I've typically used the shooting sequence that employs a flashed frame, and ambient frame, and a window-pull frame. It gives the most predictable result, and the one with the cleanest color rendition. The subjective addition of the ambient frame, which is color corrected and masked and painted-in to taste, puts some of the ambience of the room back into the image. It's also very time consuming, and I'm not sure any of the retouching services offer a solution for this sequence yet. They typically offer automated HDR, which contaminates the original intent of shooting that sequence. It's a muddy result.

    This week I've been experimenting with shooting in a new way for me, but the results are erratic. I've been using the camera on the A (aperture priority) mode, using bounced flash, and changing the +/-ev compensation dial to arrive at an in-camera mix. So far, the color is completely contaminated, and very hard to globally correct. The goal is to achieve clean color SOOC. Since quite a few people have made this a trend for outdoor shooting, I thought I'd pursue it for RE images. However, the unnatural combinations of spectrums in a house might just make this an impossibility. It would probably require a camera capable of shooting with a custom LUT installed in it. I imagined that somebody like Kinefinity could create a still version of their box camera, that could be controlled and programed from a smart phone, making precise customization a possibility.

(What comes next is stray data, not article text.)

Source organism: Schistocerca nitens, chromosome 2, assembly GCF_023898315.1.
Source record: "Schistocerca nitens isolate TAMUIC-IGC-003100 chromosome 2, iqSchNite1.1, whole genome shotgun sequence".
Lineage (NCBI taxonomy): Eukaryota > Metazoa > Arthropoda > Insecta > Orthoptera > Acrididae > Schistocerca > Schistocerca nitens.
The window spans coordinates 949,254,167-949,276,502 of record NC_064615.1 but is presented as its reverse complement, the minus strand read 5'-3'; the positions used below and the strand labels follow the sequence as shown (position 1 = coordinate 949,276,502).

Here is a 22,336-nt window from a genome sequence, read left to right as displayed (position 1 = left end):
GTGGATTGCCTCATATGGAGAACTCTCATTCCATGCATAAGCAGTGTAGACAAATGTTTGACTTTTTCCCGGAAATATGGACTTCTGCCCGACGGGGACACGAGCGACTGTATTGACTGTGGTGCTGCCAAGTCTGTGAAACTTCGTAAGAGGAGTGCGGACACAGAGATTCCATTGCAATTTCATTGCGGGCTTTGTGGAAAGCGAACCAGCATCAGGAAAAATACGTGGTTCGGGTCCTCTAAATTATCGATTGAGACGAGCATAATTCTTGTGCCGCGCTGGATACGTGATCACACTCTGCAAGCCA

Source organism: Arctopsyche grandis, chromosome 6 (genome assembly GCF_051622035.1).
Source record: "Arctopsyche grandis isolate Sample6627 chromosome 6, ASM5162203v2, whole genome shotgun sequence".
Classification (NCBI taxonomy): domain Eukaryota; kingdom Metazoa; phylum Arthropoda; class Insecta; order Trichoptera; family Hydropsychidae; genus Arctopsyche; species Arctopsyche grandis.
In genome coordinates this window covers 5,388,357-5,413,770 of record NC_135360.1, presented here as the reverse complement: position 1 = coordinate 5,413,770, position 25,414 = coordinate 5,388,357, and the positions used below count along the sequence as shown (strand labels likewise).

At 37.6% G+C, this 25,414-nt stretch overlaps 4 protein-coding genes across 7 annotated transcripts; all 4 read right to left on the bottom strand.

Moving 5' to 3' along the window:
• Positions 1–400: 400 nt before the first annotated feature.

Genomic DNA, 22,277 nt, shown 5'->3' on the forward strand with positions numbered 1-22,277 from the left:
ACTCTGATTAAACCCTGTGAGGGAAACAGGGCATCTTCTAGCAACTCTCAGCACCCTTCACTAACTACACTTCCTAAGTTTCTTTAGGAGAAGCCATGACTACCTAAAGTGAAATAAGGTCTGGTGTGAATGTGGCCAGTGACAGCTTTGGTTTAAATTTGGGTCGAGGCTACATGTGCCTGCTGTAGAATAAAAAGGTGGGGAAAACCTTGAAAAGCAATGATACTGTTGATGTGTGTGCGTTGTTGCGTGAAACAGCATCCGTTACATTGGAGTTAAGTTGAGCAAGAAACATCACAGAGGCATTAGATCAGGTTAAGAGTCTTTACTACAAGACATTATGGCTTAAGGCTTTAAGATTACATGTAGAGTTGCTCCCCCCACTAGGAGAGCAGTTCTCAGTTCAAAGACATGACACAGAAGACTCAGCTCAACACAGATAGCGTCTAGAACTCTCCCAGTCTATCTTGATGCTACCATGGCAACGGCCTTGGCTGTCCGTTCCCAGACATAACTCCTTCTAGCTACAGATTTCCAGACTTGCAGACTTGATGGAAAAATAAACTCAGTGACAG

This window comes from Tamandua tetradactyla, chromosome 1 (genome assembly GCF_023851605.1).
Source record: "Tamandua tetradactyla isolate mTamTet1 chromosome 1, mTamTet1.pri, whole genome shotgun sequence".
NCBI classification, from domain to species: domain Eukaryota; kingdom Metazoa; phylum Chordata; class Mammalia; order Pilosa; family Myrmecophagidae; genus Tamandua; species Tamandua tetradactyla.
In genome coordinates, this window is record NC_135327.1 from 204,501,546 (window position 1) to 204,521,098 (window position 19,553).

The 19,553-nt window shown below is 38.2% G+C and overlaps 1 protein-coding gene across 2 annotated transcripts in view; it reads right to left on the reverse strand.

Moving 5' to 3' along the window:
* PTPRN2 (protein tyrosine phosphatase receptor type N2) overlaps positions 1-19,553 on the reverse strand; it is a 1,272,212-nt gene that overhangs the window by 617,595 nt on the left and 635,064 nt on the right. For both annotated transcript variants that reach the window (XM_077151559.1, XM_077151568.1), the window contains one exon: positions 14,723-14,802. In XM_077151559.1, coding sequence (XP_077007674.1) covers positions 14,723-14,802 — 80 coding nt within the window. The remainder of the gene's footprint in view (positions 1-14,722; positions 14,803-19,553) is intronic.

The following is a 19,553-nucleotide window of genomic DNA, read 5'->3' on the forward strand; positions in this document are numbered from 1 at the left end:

7. In Lightroom, I use a couple of tricks to deal with mixed color casts for 3 shot Enfuse images.

    1. Chose a different white balance setting across the images. Normally in a dark warm bulb room with windows wb the normal and over images for the bulb and the under image for the outside. This helps a lot.

    2. Take the image into Color Efex and use the white neutralizer tab. This does a really good job of toning down/eliminating color casts and has a lot of control too.

    Both very quick and useful in the low cost, high volume market that many of us shoot in.